BILLINGS, Mont. (AP) — Candidates for Montana’s closely-contested U.S. Senate race face a grim reality as they press toward Tuesday’s finish: There’s a dwindling pool of voters left after large numbers already cast their ballots before Election Day.
Democratic Sen. Jon Tester is facing another stiff re-election challenge after President Donald Trump made an unprecedented four trips to Montana to stump for Republican challenger Matt Rosendale. Control of the Senate is potentially at stake.
More than 300,000 voters had cast their ballots by Sunday, two days ahead of the Nov. 6 election. That’s almost 43 percent of all of the state’s registered voters, suggesting turnout will be high and also bolstering expectations among election watchers most voters will cast absentee ballots.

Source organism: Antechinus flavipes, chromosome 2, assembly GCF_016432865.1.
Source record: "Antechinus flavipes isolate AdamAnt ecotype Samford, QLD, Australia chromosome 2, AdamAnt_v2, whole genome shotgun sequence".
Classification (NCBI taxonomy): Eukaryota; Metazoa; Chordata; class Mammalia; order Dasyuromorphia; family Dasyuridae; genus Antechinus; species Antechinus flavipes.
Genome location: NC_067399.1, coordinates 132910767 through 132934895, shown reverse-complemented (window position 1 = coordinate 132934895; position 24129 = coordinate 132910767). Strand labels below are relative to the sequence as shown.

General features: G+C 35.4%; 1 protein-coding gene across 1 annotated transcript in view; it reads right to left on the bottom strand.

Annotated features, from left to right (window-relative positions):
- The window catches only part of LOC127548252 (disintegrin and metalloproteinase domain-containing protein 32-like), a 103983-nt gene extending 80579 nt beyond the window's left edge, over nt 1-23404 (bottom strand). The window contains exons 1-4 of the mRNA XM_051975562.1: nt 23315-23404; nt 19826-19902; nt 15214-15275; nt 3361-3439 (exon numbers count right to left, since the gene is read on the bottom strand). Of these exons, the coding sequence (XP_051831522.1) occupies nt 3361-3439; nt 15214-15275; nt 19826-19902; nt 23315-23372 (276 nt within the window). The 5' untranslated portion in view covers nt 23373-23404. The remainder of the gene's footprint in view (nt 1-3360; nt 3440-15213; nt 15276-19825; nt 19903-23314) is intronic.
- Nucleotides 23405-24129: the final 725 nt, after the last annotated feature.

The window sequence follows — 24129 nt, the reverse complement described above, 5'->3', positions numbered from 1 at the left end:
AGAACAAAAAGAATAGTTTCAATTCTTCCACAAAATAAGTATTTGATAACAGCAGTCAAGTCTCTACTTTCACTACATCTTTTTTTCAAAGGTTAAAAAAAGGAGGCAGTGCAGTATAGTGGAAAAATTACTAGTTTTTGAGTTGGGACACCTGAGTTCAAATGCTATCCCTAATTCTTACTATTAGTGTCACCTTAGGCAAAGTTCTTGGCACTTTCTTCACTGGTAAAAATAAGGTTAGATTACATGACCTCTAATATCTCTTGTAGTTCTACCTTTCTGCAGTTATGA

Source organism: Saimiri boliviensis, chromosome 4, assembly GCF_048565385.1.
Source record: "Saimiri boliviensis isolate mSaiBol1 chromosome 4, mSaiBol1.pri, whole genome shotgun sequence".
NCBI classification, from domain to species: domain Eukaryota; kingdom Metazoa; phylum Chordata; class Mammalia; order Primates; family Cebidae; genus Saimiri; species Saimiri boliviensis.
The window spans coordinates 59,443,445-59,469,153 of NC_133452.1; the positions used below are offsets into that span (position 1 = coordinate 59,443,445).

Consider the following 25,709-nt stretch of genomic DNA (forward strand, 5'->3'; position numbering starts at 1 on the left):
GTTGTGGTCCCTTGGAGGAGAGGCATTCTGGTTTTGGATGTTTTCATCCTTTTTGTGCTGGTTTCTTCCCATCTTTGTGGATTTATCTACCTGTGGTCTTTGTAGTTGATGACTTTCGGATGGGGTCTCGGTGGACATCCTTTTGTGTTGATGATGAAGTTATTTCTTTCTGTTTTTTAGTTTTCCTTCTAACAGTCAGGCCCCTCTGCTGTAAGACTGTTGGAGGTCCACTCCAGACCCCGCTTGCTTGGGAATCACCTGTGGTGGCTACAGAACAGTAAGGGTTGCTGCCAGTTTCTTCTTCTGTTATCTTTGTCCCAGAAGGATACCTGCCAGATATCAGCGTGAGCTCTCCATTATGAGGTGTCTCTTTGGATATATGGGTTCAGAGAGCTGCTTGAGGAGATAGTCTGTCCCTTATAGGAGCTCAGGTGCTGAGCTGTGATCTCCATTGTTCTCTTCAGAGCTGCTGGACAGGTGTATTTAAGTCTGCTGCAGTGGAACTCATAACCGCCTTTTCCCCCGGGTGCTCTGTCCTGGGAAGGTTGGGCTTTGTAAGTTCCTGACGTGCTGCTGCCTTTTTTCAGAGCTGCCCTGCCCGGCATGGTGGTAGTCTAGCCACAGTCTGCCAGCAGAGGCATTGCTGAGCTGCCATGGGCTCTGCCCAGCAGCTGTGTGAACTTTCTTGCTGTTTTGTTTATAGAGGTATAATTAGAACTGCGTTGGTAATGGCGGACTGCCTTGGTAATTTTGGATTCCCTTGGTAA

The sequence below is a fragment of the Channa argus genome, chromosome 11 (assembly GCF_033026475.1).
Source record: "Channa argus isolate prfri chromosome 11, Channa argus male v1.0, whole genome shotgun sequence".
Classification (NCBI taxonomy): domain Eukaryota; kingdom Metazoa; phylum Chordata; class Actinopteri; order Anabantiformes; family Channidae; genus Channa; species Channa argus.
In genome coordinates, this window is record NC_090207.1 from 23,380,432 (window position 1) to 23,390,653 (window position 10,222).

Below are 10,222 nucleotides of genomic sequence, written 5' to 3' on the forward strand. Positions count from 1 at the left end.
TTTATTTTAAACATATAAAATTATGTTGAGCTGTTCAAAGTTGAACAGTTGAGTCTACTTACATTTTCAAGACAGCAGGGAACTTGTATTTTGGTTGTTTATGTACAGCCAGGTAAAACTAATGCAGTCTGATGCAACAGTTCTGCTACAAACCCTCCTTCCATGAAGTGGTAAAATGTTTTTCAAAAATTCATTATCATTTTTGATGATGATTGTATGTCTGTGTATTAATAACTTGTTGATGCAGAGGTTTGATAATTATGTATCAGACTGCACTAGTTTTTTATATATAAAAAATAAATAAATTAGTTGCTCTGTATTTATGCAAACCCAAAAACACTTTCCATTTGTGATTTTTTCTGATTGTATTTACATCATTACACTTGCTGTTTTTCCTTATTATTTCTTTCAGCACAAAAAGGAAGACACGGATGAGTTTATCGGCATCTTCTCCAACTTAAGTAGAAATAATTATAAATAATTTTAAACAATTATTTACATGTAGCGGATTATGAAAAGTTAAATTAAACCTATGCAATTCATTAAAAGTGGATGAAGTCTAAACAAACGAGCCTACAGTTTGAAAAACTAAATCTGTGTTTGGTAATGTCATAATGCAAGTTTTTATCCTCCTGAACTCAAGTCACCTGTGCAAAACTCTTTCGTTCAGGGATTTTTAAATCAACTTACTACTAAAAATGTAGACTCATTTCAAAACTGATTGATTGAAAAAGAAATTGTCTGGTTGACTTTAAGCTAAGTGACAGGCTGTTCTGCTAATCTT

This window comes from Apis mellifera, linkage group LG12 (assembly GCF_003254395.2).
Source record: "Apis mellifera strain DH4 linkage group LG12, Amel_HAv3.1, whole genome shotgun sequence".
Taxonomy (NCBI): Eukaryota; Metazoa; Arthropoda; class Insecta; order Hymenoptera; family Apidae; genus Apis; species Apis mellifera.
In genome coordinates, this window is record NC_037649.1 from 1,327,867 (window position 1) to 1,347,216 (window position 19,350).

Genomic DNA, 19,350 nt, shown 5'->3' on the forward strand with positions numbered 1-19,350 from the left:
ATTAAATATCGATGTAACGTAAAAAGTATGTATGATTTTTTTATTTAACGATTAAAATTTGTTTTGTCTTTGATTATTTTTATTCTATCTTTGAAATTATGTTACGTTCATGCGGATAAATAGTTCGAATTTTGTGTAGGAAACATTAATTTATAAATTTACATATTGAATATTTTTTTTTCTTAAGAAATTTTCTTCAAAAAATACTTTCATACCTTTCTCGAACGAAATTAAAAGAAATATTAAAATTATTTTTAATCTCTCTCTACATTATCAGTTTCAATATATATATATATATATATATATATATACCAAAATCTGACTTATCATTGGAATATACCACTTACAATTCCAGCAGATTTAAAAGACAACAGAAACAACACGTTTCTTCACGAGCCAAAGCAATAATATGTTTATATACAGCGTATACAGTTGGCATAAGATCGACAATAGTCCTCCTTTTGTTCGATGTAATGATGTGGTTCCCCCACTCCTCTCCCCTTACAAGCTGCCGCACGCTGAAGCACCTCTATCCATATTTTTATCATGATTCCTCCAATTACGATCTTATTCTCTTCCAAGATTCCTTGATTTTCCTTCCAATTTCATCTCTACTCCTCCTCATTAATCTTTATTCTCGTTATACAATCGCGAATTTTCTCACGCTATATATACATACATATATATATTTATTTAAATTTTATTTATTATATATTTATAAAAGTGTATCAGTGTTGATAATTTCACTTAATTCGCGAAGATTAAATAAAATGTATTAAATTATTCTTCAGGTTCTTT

On Sunday, the incumbent Tester was making several campaign stops across western Montana. He had a final rally Monday in the city of Great Falls alongside Gov. Steve Bullock and Democratic U.S. House candidate Kathleen Williams.
Rosendale, the state auditor, was attending church services in the state capital of Helena on Sunday and spending time with his family, said spokesman Shane Scanlon.
Both sides have made pitches to veterans as part of their closing election arguments.